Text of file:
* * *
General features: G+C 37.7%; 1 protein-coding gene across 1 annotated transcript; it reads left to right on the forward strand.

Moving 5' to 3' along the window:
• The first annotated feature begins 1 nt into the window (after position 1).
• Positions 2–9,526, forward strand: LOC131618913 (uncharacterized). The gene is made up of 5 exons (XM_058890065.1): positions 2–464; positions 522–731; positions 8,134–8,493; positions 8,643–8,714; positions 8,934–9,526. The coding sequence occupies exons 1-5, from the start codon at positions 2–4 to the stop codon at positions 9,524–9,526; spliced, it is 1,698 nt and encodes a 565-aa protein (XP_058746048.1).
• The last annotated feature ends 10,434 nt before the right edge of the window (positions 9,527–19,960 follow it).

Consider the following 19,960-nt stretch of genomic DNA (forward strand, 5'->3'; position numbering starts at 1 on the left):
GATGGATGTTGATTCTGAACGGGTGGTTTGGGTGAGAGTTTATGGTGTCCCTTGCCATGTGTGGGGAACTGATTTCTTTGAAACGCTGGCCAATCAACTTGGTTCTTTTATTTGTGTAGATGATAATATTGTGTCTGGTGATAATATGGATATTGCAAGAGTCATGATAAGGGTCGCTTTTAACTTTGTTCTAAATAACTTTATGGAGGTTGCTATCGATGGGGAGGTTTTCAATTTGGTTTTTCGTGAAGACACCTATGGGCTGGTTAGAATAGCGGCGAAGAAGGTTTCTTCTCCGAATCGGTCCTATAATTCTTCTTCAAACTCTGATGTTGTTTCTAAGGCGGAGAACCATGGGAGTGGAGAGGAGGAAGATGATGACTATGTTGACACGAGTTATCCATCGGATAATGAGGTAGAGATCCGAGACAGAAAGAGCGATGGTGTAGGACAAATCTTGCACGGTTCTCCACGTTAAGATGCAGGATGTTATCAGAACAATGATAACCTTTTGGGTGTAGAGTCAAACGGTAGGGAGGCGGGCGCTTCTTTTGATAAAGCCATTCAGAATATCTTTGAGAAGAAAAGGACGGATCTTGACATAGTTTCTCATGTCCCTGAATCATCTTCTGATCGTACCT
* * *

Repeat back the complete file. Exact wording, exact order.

General features: G+C 37.7%; 1 protein-coding gene across 1 annotated transcript; it reads left to right on the forward strand.

Moving 5' to 3' along the window:
• The first annotated feature begins 1 nt into the window (after position 1).
• Positions 2–9,526, forward strand: LOC131618913 (uncharacterized). The gene is made up of 5 exons (XM_058890065.1): positions 2–464; positions 522–731; positions 8,134–8,493; positions 8,643–8,714; positions 8,934–9,526. The coding sequence occupies exons 1-5, from the start codon at positions 2–4 to the stop codon at positions 9,524–9,526; spliced, it is 1,698 nt and encodes a 565-aa protein (XP_058746048.1).
• The last annotated feature ends 10,434 nt before the right edge of the window (positions 9,527–19,960 follow it).

Consider the following 19,960-nt stretch of genomic DNA (forward strand, 5'->3'; position numbering starts at 1 on the left):
GATGGATGTTGATTCTGAACGGGTGGTTTGGGTGAGAGTTTATGGTGTCCCTTGCCATGTGTGGGGAACTGATTTCTTTGAAACGCTGGCCAATCAACTTGGTTCTTTTATTTGTGTAGATGATAATATTGTGTCTGGTGATAATATGGATATTGCAAGAGTCATGATAAGGGTCGCTTTTAACTTTGTTCTAAATAACTTTATGGAGGTTGCTATCGATGGGGAGGTTTTCAATTTGGTTTTTCGTGAAGACACCTATGGGCTGGTTAGAATAGCGGCGAAGAAGGTTTCTTCTCCGAATCGGTCCTATAATTCTTCTTCAAACTCTGATGTTGTTTCTAAGGCGGAGAACCATGGGAGTGGAGAGGAGGAAGATGATGACTATGTTGACACGAGTTATCCATCGGATAATGAGGTAGAGATCCGAGACAGAAAGAGCGATGGTGTAGGACAAATCTTGCACGGTTCTCCACGTTAAGATGCAGGATGTTATCAGAACAATGATAACCTTTTGGGTGTAGAGTCAAACGGTAGGGAGGCGGGCGCTTCTTTTGATAAAGCCATTCAGAATATCTTTGAGAAGAAAAGGACGGATCTTGACATAGTTTCTCATGTCCCTGAATCATCTTCTGATCGTACCT